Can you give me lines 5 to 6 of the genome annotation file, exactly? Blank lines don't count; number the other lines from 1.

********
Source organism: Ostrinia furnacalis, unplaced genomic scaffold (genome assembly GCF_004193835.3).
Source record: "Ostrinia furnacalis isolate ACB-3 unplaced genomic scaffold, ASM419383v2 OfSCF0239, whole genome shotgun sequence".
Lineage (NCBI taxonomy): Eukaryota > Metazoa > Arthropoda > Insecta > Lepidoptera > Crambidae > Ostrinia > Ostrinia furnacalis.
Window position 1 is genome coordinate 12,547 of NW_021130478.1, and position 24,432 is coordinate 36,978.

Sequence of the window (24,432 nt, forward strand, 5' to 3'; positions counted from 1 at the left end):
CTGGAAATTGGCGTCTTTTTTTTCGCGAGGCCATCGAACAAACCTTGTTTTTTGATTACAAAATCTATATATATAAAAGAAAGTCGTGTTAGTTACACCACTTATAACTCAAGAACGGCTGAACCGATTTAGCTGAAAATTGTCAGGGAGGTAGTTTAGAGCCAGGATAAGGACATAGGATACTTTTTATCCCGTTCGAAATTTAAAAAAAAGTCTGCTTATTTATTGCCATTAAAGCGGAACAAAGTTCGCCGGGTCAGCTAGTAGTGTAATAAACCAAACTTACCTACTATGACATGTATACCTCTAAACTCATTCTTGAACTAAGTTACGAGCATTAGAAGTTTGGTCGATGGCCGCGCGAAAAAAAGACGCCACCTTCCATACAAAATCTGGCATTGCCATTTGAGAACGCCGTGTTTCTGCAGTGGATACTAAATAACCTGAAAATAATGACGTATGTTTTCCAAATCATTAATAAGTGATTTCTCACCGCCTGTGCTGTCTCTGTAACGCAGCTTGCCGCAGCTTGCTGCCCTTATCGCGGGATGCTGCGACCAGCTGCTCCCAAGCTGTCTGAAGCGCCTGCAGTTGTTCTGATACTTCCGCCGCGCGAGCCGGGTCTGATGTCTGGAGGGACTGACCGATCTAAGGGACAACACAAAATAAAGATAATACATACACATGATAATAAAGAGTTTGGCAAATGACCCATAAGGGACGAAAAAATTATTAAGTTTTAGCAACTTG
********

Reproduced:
Sequence of the window (24,432 nt, forward strand, 5' to 3'; positions counted from 1 at the left end):
CTGGAAATTGGCGTCTTTTTTTTCGCGAGGCCATCGAACAAACCTTGTTTTTTGATTACAAAATCTATATATATAAAAGAAAGTCGTGTTAGTTACACCACTTATAACTCAAGAACGGCTGAACCGATTTAGCTGAAAATTGTCAGGGAGGTAGTTTAGAGCCAGGATAAGGACATAGGATACTTTTTATCCCGTTCGAAATTTAAAAAAAAGTCTGCTTATTTATTGCCATTAAAGCGGAACAAAGTTCGCCGGGTCAGCTAGTAGTGTAATAAACCAAACTTACCTACTATGACATGTATACCTCTAAACTCATTCTTGAACTAAGTTACGAGCATTAGAAGTTTGGTCGATGGCCGCGCGAAAAAAAGACGCCACCTTCCATACAAAATCTGGCATTGCCATTTGAGAACGCCGTGTTTCTGCAGTGGATACTAAATAACCTGAAAATAATGACGTATGTTTTCCAAATCATTAATAAGTGATTTCTCACCGCCTGTGCTGTCTCTGTAACGCAGCTTGCCGCAGCTTGCTGCCCTTATCGCGGGATGCTGCGACCAGCTGCTCCCAAGCTGTCTGAAGCGCCTGCAGTTGTTCTGATACTTCCGCCGCGCGAGCCGGGTCTGATGTCTGGAGGGACTGACCGATCTAAGGGACAACACAAAATAAAGATAATACATACACATGATAATAAAGAGTTTGGCAAATGACCCATAAGGGACGAAAAAATTATTAAGTTTTAGCAACTTG